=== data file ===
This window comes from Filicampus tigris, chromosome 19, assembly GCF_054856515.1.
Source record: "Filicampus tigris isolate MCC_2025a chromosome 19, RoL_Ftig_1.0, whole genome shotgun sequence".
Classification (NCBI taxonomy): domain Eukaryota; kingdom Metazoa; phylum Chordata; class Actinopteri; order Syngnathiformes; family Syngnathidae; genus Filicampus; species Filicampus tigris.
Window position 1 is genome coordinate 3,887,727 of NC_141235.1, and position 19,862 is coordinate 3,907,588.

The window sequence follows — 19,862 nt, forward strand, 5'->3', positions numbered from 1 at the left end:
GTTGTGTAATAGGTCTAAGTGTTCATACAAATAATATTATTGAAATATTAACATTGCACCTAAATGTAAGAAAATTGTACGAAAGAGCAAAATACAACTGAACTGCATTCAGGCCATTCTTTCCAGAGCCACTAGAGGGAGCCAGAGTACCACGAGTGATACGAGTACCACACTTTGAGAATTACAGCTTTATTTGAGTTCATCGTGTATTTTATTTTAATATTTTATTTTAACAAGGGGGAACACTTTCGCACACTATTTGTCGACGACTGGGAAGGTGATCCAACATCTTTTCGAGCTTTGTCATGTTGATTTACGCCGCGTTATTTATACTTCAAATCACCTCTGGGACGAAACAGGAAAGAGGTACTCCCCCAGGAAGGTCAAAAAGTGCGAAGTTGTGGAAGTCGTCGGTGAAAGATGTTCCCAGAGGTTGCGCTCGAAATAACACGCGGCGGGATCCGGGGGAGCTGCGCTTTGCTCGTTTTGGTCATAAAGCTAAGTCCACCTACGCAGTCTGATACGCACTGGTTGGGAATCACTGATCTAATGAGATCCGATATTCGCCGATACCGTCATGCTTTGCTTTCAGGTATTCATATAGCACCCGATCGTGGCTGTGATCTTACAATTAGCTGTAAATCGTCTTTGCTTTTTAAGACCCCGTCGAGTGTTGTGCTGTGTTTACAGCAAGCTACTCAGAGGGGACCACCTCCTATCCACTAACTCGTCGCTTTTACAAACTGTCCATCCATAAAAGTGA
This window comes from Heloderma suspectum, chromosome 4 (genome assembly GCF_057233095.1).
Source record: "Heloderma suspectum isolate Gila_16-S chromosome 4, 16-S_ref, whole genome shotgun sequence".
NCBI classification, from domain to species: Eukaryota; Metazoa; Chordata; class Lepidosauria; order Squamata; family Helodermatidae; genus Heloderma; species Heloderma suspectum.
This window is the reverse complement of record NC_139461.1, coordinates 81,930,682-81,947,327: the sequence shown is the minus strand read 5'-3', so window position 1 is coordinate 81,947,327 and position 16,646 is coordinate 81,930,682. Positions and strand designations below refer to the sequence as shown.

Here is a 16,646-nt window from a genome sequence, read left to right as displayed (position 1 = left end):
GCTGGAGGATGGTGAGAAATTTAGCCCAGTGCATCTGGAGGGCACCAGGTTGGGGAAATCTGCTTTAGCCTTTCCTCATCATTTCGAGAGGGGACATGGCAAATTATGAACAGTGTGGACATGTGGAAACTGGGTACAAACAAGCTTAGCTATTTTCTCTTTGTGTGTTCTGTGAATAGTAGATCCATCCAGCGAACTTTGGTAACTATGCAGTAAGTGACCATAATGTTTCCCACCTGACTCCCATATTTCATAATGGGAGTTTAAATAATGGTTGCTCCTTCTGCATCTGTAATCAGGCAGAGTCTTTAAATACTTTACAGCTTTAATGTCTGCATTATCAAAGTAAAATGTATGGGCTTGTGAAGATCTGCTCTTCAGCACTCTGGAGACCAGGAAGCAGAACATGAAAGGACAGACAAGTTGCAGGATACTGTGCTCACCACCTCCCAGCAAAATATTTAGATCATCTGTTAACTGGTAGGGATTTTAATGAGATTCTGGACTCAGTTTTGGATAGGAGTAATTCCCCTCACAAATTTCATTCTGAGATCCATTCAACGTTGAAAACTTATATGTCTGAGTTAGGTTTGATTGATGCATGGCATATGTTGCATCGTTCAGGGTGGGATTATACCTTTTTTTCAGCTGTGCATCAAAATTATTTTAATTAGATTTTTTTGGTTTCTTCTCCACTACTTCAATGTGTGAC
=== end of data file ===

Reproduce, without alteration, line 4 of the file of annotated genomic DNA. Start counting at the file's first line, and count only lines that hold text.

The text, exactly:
Window position 1 is genome coordinate 3,887,727 of NC_141235.1, and position 19,862 is coordinate 3,907,588.